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The Canadian housing market will avoid a U.S.-style meltdown, but a slowing real estate market will weigh on the earnings power of the country's largest banks, according to Barclays Capital.
"Our outlook is a good news/bad news scenario in that we believe that a precipitous drop in housing prices (á là the U.S. market circa 2008/2009) is unlikely, however, mortgage volume growth is likely to slow, eliminating the strong tailwind that has aided the Canadian bank's earnings and supported their valuations for the past three years," analyst John Aiken said in a note to clients Friday.
Aiken expects housing prices to fall around 5 percent. He says home prices in Canada have increased 180 percent since 1990 and more than 250 percent in British Columbia and the hot Vancouver market.
"We believe that the market views the price appreciation to be much higher than what the actual figures imply," he says.
A report released today by Statistics Canada shows two thirds of households had outstanding debt. With the Bank of Montreal offering a 5-year mortgage at 2.99 percent, Aiken says BMO -- and other banks attempting to match that low rate with similar deals -- could be putting themselves at risk.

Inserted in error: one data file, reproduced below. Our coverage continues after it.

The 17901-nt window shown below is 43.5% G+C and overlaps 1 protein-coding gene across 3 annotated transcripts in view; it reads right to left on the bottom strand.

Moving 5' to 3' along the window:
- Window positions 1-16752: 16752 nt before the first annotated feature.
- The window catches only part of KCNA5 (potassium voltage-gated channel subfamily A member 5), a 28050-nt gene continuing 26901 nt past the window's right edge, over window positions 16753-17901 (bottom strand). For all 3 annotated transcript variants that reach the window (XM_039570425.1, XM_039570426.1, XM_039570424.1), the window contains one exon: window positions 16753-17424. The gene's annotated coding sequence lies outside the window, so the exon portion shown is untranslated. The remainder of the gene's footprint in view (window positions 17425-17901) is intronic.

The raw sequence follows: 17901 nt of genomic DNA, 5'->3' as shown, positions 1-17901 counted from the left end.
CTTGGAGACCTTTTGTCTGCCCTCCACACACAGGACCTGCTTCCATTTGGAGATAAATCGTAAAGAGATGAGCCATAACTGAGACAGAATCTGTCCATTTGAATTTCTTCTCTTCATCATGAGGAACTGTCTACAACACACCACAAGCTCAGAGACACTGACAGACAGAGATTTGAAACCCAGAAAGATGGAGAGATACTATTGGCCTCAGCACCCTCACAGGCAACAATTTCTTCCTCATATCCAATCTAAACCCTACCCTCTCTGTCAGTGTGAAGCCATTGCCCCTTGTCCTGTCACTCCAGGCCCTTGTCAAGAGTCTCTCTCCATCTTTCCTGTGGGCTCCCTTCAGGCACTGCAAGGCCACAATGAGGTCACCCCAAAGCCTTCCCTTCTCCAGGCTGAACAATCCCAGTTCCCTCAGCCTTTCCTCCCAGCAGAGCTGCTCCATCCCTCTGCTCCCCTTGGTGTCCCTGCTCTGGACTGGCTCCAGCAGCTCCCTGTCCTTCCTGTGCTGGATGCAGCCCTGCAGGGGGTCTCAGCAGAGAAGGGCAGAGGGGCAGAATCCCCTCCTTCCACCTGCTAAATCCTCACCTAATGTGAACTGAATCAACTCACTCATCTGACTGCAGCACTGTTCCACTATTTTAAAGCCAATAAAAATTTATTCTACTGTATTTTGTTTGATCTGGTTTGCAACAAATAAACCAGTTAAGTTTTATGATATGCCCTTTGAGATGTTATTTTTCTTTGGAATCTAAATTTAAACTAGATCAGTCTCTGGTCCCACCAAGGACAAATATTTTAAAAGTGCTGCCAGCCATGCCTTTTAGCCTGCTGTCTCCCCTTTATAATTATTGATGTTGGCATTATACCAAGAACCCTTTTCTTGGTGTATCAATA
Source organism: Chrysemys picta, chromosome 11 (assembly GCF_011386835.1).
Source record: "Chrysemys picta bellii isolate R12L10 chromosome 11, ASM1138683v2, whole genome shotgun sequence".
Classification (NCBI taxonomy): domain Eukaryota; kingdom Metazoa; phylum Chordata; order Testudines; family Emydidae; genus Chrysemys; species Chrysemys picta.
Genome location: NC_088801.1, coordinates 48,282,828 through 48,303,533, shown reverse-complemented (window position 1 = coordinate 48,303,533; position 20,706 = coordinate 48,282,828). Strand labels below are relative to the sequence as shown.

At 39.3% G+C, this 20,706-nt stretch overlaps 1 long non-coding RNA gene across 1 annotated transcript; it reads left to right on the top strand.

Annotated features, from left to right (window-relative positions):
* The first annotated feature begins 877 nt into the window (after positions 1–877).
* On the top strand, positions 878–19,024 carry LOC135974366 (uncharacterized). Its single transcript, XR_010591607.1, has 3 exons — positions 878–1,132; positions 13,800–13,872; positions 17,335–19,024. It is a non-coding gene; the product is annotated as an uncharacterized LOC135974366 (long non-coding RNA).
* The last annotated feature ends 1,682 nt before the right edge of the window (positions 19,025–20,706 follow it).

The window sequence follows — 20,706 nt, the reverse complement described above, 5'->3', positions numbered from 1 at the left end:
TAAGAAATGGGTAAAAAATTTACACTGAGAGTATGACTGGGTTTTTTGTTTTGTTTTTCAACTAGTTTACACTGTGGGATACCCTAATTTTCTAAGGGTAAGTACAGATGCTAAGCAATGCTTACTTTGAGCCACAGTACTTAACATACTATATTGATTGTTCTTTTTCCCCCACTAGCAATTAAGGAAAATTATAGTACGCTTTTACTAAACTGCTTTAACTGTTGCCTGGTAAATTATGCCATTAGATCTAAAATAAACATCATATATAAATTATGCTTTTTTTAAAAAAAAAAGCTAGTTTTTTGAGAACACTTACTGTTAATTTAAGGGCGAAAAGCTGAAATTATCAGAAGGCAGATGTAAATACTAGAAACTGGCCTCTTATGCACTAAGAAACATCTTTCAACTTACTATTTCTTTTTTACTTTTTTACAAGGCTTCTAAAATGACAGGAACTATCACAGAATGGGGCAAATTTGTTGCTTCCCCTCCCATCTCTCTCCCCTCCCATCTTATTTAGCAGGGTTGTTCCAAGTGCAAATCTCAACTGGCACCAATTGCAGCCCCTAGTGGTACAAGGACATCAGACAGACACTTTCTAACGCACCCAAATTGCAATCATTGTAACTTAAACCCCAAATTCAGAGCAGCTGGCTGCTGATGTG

"We believe that time remains for the situation to ease before it becomes critical, with the Fed (and, presumably the Bank of Canada) on the sidelines for some time. The pricing war that has developed heading into the spring does not increase credit risk from our standpoint but could irrevocably impair long term profitability if it is sustained," he said.
"Household de-leveraging will occur in Canada. However, it is more likely to occur over several years, not several quarters as occurred in the U.S. out of necessity."
Aiken says that while the Canadian housing market will avoid a crash, a slowdown in new mortgages will have an impact on the country's banks. Exposure to housing markets as a percentage of total loans sits between 30 and 45 percent for the country's largest banks.
National Bank, CIBC and TD are the most exposed of the Big 6.
"Regardless of whether Canadian housing faces the prospect of a bursting bubble or simply much slower growth over the coming years, the banks with the greatest relative exposure bear higher risks in both cases," Aiken says.